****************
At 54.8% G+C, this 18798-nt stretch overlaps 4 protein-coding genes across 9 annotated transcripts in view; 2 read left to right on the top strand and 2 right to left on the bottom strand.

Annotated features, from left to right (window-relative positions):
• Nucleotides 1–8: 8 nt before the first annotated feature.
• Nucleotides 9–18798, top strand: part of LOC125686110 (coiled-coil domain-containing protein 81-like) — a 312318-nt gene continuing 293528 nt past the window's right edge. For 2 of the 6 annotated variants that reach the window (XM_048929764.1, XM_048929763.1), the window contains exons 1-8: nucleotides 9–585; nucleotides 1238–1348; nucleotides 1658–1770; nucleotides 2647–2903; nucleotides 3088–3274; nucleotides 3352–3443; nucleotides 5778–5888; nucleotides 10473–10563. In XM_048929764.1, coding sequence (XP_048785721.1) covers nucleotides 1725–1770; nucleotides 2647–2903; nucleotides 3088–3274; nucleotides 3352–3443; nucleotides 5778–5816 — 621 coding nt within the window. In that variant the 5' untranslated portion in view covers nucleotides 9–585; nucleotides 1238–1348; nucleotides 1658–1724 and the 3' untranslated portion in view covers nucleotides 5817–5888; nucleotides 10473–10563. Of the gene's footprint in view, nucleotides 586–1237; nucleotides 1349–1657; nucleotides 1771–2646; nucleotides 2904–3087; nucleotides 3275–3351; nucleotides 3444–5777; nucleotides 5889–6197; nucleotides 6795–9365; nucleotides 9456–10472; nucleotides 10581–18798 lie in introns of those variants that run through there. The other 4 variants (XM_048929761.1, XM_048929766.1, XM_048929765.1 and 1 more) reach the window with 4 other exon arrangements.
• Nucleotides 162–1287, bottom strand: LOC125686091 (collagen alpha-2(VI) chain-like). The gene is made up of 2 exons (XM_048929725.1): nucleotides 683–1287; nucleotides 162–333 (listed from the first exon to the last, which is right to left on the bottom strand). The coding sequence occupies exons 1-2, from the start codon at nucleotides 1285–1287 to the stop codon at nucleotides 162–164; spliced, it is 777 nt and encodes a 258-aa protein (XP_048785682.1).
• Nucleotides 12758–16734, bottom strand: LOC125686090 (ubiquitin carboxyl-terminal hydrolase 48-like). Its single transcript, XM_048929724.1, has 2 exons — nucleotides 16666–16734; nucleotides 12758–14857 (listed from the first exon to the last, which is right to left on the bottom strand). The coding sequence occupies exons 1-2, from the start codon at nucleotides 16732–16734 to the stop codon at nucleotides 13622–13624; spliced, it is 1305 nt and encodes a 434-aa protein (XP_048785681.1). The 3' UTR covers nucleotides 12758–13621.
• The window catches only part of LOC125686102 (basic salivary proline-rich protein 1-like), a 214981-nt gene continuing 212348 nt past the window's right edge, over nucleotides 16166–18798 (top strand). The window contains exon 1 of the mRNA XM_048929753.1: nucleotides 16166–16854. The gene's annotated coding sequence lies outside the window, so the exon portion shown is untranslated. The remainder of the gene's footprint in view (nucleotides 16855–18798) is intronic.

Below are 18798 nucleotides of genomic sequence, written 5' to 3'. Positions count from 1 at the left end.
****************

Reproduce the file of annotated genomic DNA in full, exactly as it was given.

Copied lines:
At 54.8% G+C, this 18798-nt stretch overlaps 4 protein-coding genes across 9 annotated transcripts in view; 2 read left to right on the top strand and 2 right to left on the bottom strand.

Annotated features, from left to right (window-relative positions):
• Nucleotides 1–8: 8 nt before the first annotated feature.
• Nucleotides 9–18798, top strand: part of LOC125686110 (coiled-coil domain-containing protein 81-like) — a 312318-nt gene continuing 293528 nt past the window's right edge. For 2 of the 6 annotated variants that reach the window (XM_048929764.1, XM_048929763.1), the window contains exons 1-8: nucleotides 9–585; nucleotides 1238–1348; nucleotides 1658–1770; nucleotides 2647–2903; nucleotides 3088–3274; nucleotides 3352–3443; nucleotides 5778–5888; nucleotides 10473–10563. In XM_048929764.1, coding sequence (XP_048785721.1) covers nucleotides 1725–1770; nucleotides 2647–2903; nucleotides 3088–3274; nucleotides 3352–3443; nucleotides 5778–5816 — 621 coding nt within the window. In that variant the 5' untranslated portion in view covers nucleotides 9–585; nucleotides 1238–1348; nucleotides 1658–1724 and the 3' untranslated portion in view covers nucleotides 5817–5888; nucleotides 10473–10563. Of the gene's footprint in view, nucleotides 586–1237; nucleotides 1349–1657; nucleotides 1771–2646; nucleotides 2904–3087; nucleotides 3275–3351; nucleotides 3444–5777; nucleotides 5889–6197; nucleotides 6795–9365; nucleotides 9456–10472; nucleotides 10581–18798 lie in introns of those variants that run through there. The other 4 variants (XM_048929761.1, XM_048929766.1, XM_048929765.1 and 1 more) reach the window with 4 other exon arrangements.
• Nucleotides 162–1287, bottom strand: LOC125686091 (collagen alpha-2(VI) chain-like). The gene is made up of 2 exons (XM_048929725.1): nucleotides 683–1287; nucleotides 162–333 (listed from the first exon to the last, which is right to left on the bottom strand). The coding sequence occupies exons 1-2, from the start codon at nucleotides 1285–1287 to the stop codon at nucleotides 162–164; spliced, it is 777 nt and encodes a 258-aa protein (XP_048785682.1).
• Nucleotides 12758–16734, bottom strand: LOC125686090 (ubiquitin carboxyl-terminal hydrolase 48-like). Its single transcript, XM_048929724.1, has 2 exons — nucleotides 16666–16734; nucleotides 12758–14857 (listed from the first exon to the last, which is right to left on the bottom strand). The coding sequence occupies exons 1-2, from the start codon at nucleotides 16732–16734 to the stop codon at nucleotides 13622–13624; spliced, it is 1305 nt and encodes a 434-aa protein (XP_048785681.1). The 3' UTR covers nucleotides 12758–13621.
• The window catches only part of LOC125686102 (basic salivary proline-rich protein 1-like), a 214981-nt gene continuing 212348 nt past the window's right edge, over nucleotides 16166–18798 (top strand). The window contains exon 1 of the mRNA XM_048929753.1: nucleotides 16166–16854. The gene's annotated coding sequence lies outside the window, so the exon portion shown is untranslated. The remainder of the gene's footprint in view (nucleotides 16855–18798) is intronic.

Below are 18798 nucleotides of genomic sequence, written 5' to 3'. Positions count from 1 at the left end.